A precarious ceasefire now hangs over Nagorno-Karabakh as Armenian separatists yielded to Azerbaijan’s rapid offensive.
The two conflicting parties engaged in their inaugural direct peace talks on Thursday, following Azerbaijan’s assertion of control over the contested region.
As part of a ceasefire mediated by Russia, separatist forces disarmed on Wednesday, halting Azerbaijan’s 24-hour offensive to reclaim the pivotal territory. The two-hour meeting, facilitated by Russian peacekeepers, transpired in an atmosphere described as “constructive and peaceful” by Azerbaijan’s presidency. Both sides expressed their willingness for further negotiations.
While the talks unfolded, sporadic gunfire echoed in the separatist stronghold of Stepanakert, despite the agreed truce. Azerbaijan refuted allegations of ceasefire breaches, whereas the breakaway authorities accused Baku of violating the agreement. Russia’s defence ministry reported “five ceasefire violations” in Shusha and Mardakert.
Hours later, the foreign ministers of Armenia and Azerbaijan confronted each other during an emergency UN Security Council meeting.
According to separatist reports, the crisis has led to approximately 200 casualties. Armenian Foreign Minister Ararat Mirzoyan said, “There are no longer sides in the conflict, only perpetrators and victims. The conflict has evolved into a genuine danger of atrocities.” His Azerbaijani counterpart, Jeyhun Bayramov, accused Armenia of disseminating disinformation.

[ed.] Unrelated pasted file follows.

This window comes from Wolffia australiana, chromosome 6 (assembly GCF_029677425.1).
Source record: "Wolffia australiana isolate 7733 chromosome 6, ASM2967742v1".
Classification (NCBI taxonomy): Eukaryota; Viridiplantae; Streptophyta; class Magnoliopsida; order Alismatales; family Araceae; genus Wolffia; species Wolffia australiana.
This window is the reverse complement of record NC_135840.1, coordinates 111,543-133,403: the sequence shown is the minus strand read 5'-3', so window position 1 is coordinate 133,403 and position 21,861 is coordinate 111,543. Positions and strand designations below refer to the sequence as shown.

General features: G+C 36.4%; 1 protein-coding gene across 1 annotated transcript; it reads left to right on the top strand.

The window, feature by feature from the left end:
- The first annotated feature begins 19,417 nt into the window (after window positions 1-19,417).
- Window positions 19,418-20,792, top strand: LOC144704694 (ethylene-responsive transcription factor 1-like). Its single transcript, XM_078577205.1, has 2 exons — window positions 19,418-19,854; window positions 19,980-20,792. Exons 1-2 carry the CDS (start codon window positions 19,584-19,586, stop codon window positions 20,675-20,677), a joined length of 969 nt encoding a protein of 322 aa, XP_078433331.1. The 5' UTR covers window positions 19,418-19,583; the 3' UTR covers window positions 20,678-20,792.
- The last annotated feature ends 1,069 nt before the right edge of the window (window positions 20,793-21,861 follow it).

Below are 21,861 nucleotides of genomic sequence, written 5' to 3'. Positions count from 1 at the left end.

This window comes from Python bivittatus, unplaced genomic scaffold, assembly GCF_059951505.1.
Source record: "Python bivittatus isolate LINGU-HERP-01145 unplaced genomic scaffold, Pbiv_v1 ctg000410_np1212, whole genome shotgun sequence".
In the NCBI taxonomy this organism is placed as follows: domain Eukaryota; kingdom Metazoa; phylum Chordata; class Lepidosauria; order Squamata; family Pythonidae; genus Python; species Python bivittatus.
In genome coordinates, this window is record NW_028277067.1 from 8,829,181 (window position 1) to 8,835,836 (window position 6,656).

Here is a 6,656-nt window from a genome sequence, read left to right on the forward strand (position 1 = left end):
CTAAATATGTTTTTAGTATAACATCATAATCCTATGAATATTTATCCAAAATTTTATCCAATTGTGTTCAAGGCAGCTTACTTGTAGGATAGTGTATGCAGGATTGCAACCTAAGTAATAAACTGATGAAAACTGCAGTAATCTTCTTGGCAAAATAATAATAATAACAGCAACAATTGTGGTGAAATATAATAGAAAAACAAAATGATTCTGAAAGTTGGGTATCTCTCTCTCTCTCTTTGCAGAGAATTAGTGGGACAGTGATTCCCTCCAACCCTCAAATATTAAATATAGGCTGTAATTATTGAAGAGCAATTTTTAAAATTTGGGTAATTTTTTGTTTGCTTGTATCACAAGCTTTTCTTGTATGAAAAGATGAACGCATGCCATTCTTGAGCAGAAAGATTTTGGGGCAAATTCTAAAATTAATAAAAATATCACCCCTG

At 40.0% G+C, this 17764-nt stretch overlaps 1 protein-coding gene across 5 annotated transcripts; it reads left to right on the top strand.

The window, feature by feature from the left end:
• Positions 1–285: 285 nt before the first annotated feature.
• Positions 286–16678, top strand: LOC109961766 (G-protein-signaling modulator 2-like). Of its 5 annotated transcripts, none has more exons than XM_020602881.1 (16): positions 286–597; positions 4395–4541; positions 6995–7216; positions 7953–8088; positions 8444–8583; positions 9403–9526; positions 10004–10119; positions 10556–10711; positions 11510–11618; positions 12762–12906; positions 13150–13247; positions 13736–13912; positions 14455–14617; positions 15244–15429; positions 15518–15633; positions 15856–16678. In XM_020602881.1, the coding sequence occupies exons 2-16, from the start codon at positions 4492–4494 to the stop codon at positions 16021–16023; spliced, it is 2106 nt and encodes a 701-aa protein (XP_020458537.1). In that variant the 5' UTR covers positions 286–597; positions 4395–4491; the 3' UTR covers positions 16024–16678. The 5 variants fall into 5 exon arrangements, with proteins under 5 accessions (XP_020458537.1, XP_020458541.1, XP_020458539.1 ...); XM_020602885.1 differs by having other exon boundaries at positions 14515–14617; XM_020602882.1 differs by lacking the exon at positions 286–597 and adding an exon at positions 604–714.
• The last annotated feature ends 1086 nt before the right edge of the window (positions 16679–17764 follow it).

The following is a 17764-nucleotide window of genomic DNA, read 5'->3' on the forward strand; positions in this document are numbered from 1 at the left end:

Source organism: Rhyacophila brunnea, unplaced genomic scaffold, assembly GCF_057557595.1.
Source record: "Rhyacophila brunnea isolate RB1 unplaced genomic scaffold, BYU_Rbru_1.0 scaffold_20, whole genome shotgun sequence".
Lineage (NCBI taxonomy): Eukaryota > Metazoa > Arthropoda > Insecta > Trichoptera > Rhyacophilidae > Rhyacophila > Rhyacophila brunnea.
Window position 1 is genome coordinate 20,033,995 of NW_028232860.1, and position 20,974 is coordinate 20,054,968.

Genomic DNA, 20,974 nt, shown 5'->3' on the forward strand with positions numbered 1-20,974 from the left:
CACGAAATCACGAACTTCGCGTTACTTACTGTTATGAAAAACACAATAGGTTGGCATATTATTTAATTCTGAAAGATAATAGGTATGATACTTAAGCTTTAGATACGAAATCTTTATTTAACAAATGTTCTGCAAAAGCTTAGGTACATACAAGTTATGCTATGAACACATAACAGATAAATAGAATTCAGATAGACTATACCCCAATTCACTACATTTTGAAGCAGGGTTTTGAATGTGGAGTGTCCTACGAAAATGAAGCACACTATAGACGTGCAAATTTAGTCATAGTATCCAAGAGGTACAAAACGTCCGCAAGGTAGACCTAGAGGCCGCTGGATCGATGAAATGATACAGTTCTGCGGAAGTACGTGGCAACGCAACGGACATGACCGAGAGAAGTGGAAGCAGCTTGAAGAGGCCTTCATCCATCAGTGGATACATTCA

The demise of separatist resistance marks a significant triumph for Azerbaijan’s President Ilham Aliyev, who proclaimed the restoration of sovereignty over the region. Armenia’s Prime Minister, Nikol Pashinyan, reassured that the ceasefire was generally holding and did not perceive a “direct threat” to civilians.
Recent events have evoked jubilation among Azerbaijanis, but in Armenia, pressure on Pashinyan has surged due to concessions made to Azerbaijan. Thousands of protesters congregated outside his offices in Yerevan, expressing apprehension for the fate of Karabakh’s Armenian population.
Despite the formidable challenges ahead, Pashinyan underscored the necessity of pursuing peace with Armenia’s arch-rival. Acknowledging the difficulties, he affirmed, “This path is not easy, and it traverses internal and external shocks, but we must persevere.”
In recent history, Armenia and Azerbaijan have waged two wars over Nagorno-Karabakh, resulting in tens of thousands of casualties and the displacement of hundreds of thousands.
The ongoing situation raises concerns of a potential refugee crisis as Karabakh’s Armenian population fears displacement.